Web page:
Is the golden rule of retirement planning sufficient?

With the government on the verge of providing greater pension flexibility, many people are understandably concerned about whether their existing retirement plan is sufficiently robust enough for the future.

Is the “golden rule” really golden?

There exists a golden rule in the world of retirement planning that suggests you take a certain percentage of your monthly salary and put it into your retirement plan. Depending on who you approach for their opinion, that percentage can be 10%, 15% or 20%. The variability in this supposed rule-of-thumb makes it difficult for the investor to pick a percentage and stick to it.

One method of circumnavigating the “how much is enough?” question is to target an overall retirement fund that is roughly eight times the investor’s end salary. At 35, investors should aim to be in a position to have a retirement fund equal to their current salary, with it escalating throughout the investor’s career.

Although the golden rule is a practical place to start, it does make some assumptions about the investor’s financial retirement targets that means that customisation of those targets is necessary.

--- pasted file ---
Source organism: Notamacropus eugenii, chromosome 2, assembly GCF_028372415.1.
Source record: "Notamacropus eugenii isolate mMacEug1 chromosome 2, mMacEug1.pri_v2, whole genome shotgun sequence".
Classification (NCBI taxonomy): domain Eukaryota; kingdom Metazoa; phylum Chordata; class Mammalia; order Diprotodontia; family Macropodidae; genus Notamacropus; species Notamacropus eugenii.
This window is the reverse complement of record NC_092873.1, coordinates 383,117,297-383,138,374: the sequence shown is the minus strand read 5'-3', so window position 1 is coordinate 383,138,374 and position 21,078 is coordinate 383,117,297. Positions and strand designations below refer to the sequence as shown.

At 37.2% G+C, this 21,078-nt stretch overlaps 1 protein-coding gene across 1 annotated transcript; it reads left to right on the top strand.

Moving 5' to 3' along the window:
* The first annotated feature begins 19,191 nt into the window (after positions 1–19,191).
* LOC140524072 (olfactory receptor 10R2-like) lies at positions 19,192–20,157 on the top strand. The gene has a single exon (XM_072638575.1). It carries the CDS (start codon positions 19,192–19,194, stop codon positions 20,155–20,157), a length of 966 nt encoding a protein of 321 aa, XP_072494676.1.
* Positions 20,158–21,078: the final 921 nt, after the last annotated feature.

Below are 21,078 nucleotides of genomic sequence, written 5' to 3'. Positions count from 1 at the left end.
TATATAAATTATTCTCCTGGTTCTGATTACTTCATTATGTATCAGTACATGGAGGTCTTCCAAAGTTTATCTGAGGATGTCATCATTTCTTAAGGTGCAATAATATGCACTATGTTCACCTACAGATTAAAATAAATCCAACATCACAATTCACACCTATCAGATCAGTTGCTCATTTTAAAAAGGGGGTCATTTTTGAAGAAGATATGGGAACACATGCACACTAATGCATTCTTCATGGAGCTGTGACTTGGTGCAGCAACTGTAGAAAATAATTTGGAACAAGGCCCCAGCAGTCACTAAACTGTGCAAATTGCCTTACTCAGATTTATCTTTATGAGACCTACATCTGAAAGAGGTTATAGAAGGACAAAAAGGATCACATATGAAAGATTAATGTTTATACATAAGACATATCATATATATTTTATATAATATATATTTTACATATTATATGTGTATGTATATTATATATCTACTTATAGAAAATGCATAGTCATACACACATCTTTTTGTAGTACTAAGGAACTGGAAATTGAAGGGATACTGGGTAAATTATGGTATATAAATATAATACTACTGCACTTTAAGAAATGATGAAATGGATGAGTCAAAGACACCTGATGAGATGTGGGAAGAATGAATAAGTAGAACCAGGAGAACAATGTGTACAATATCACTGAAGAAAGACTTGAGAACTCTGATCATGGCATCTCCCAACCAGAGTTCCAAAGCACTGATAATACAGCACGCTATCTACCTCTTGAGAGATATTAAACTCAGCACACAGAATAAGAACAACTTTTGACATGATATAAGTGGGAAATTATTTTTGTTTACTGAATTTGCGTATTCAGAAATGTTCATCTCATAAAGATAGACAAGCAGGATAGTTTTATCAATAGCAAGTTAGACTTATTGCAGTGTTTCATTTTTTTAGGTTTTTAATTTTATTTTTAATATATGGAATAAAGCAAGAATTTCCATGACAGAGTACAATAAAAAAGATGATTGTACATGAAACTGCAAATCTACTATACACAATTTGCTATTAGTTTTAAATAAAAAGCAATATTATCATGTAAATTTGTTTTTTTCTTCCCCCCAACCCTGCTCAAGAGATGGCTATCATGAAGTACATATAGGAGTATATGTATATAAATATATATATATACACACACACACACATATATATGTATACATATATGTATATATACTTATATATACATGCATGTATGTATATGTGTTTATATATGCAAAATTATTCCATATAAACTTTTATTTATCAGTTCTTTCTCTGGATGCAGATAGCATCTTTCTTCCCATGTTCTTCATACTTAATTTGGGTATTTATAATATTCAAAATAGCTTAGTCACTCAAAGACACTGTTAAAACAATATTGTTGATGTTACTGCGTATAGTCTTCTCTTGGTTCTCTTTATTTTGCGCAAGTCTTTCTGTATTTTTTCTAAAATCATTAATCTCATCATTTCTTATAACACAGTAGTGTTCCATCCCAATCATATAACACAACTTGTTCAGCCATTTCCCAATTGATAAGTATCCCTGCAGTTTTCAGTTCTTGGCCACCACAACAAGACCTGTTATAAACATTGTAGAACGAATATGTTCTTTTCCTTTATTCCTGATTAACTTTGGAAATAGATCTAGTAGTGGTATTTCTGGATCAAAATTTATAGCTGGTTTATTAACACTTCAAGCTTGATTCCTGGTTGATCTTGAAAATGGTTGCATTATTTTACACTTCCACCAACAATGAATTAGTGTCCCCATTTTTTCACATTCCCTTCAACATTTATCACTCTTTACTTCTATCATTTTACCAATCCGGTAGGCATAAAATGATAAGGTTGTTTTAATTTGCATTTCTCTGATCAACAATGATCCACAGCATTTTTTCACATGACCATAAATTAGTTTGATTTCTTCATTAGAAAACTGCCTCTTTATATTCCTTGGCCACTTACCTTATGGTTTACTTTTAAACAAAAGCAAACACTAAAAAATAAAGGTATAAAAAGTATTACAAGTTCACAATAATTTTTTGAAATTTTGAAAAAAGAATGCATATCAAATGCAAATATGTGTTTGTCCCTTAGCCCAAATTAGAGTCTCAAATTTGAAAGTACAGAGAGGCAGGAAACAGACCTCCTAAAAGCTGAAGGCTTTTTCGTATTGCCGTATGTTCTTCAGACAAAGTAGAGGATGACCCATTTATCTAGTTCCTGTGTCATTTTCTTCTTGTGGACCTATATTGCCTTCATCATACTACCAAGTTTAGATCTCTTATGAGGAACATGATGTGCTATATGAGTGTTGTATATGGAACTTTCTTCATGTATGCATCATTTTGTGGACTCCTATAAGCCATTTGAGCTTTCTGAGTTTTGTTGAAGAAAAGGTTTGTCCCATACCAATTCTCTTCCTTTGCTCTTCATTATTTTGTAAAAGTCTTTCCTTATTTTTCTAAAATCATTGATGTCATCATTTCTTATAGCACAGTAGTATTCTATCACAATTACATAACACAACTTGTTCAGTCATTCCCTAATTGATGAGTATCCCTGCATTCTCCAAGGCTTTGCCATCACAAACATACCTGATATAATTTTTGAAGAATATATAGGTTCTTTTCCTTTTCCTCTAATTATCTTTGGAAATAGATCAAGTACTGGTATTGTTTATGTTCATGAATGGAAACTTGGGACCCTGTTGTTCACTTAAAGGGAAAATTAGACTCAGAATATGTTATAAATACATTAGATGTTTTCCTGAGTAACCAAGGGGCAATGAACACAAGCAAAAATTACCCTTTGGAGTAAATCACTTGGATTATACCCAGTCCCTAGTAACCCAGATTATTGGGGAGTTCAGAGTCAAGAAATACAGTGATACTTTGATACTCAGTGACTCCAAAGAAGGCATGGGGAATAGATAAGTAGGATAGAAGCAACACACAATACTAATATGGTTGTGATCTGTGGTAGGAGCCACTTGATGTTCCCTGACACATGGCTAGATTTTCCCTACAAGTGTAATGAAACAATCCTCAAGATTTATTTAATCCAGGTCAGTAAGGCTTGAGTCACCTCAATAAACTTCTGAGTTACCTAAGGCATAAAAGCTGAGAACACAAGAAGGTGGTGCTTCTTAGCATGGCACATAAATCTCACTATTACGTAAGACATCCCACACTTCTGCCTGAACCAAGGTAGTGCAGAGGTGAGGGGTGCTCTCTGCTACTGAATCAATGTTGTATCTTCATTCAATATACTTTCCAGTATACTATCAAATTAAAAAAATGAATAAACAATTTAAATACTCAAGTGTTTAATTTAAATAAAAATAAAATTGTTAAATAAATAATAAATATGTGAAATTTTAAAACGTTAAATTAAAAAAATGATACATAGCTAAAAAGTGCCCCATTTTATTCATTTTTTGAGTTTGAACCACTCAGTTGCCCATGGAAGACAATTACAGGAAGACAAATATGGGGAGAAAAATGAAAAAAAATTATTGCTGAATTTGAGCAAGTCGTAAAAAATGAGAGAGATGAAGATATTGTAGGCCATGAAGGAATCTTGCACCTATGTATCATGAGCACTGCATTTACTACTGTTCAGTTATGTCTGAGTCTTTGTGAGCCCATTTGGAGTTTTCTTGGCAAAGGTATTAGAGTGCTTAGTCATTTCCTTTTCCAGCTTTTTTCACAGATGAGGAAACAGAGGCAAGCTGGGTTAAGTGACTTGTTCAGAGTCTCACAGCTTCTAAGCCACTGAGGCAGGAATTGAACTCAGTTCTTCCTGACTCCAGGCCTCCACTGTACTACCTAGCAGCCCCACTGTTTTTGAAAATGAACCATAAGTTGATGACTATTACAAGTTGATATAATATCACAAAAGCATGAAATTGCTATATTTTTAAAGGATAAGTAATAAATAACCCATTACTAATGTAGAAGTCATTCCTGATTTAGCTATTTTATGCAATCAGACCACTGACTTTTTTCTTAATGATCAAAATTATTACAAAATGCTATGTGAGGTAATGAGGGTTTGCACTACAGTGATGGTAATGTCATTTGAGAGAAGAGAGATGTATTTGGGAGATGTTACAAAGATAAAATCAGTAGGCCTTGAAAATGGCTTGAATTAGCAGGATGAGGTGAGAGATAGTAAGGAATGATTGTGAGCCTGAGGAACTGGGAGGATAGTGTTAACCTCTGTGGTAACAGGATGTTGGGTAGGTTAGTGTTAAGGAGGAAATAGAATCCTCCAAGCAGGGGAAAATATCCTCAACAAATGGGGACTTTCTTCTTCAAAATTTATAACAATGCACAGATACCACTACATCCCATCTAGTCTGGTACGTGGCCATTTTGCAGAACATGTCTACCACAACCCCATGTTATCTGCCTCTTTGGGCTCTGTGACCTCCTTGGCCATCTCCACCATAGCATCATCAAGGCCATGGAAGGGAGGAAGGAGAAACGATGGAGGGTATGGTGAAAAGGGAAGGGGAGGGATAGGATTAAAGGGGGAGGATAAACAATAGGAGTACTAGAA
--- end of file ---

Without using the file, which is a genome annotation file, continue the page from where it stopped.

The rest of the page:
Earning the working life salary

For example, if an individual hopes to receive 85% of their working life salary in retirement, they will need to save 8 times their working salary. If they want to receive 80% of their working life salary, they will need to save less than the specified 8 times working salary.

Retiring early is another way to complicate things. If an investor is looking to retire at the early age of 62 instead of 67, the saver will not need to save the 8-times-the-salary figure that is recommended. Instead, they will need to save roughly 11 times their working salary.

Factoring in life expectancy

Another factor that may have force significant deviation from the golden rule is life expectancy. Although it isn’t something many people wish to think about, it’s vital that you take life expectancy into consideration.

To get some sort of idea, you can use a life expectancy calculator, but for the prediction to be even remotely accurate, you would need to maintain that lifestyle for the rest of your life.

Ultimately, the golden rule of retirement planning is one that provides a clear starting point to an investor’s research into the amount they should be setting aside each month. However, with a myriad of complicating factors present to take into consideration, it might be wise to seek assistance from a professional retirement planner like the experienced and approachable advisors at GPFM.